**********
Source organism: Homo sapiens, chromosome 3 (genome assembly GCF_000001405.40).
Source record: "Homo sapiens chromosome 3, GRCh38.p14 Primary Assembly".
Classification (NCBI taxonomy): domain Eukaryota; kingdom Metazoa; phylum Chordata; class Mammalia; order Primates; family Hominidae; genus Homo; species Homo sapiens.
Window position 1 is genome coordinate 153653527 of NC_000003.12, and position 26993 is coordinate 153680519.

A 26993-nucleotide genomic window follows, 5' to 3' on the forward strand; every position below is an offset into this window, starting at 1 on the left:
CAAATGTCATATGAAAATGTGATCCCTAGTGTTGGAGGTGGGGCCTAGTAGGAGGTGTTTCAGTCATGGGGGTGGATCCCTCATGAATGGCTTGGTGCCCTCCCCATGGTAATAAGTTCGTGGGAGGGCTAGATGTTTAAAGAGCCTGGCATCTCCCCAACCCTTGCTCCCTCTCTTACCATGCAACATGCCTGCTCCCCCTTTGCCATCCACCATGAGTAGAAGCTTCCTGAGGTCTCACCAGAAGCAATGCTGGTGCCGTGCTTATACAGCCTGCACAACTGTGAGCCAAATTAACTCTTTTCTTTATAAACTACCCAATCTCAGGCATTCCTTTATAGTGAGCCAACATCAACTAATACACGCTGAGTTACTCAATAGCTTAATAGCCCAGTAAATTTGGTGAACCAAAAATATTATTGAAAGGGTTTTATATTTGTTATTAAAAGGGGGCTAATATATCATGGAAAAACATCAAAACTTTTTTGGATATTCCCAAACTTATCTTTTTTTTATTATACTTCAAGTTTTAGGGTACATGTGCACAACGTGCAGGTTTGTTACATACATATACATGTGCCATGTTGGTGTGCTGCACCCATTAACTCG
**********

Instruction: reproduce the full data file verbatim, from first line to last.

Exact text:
Source organism: Homo sapiens, chromosome 3 (genome assembly GCF_000001405.40).
Source record: "Homo sapiens chromosome 3, GRCh38.p14 Primary Assembly".
Classification (NCBI taxonomy): domain Eukaryota; kingdom Metazoa; phylum Chordata; class Mammalia; order Primates; family Hominidae; genus Homo; species Homo sapiens.
Window position 1 is genome coordinate 153653527 of NC_000003.12, and position 26993 is coordinate 153680519.

A 26993-nucleotide genomic window follows, 5' to 3' on the forward strand; every position below is an offset into this window, starting at 1 on the left:
CAAATGTCATATGAAAATGTGATCCCTAGTGTTGGAGGTGGGGCCTAGTAGGAGGTGTTTCAGTCATGGGGGTGGATCCCTCATGAATGGCTTGGTGCCCTCCCCATGGTAATAAGTTCGTGGGAGGGCTAGATGTTTAAAGAGCCTGGCATCTCCCCAACCCTTGCTCCCTCTCTTACCATGCAACATGCCTGCTCCCCCTTTGCCATCCACCATGAGTAGAAGCTTCCTGAGGTCTCACCAGAAGCAATGCTGGTGCCGTGCTTATACAGCCTGCACAACTGTGAGCCAAATTAACTCTTTTCTTTATAAACTACCCAATCTCAGGCATTCCTTTATAGTGAGCCAACATCAACTAATACACGCTGAGTTACTCAATAGCTTAATAGCCCAGTAAATTTGGTGAACCAAAAATATTATTGAAAGGGTTTTATATTTGTTATTAAAAGGGGGCTAATATATCATGGAAAAACATCAAAACTTTTTTGGATATTCCCAAACTTATCTTTTTTTTATTATACTTCAAGTTTTAGGGTACATGTGCACAACGTGCAGGTTTGTTACATACATATACATGTGCCATGTTGGTGTGCTGCACCCATTAACTCG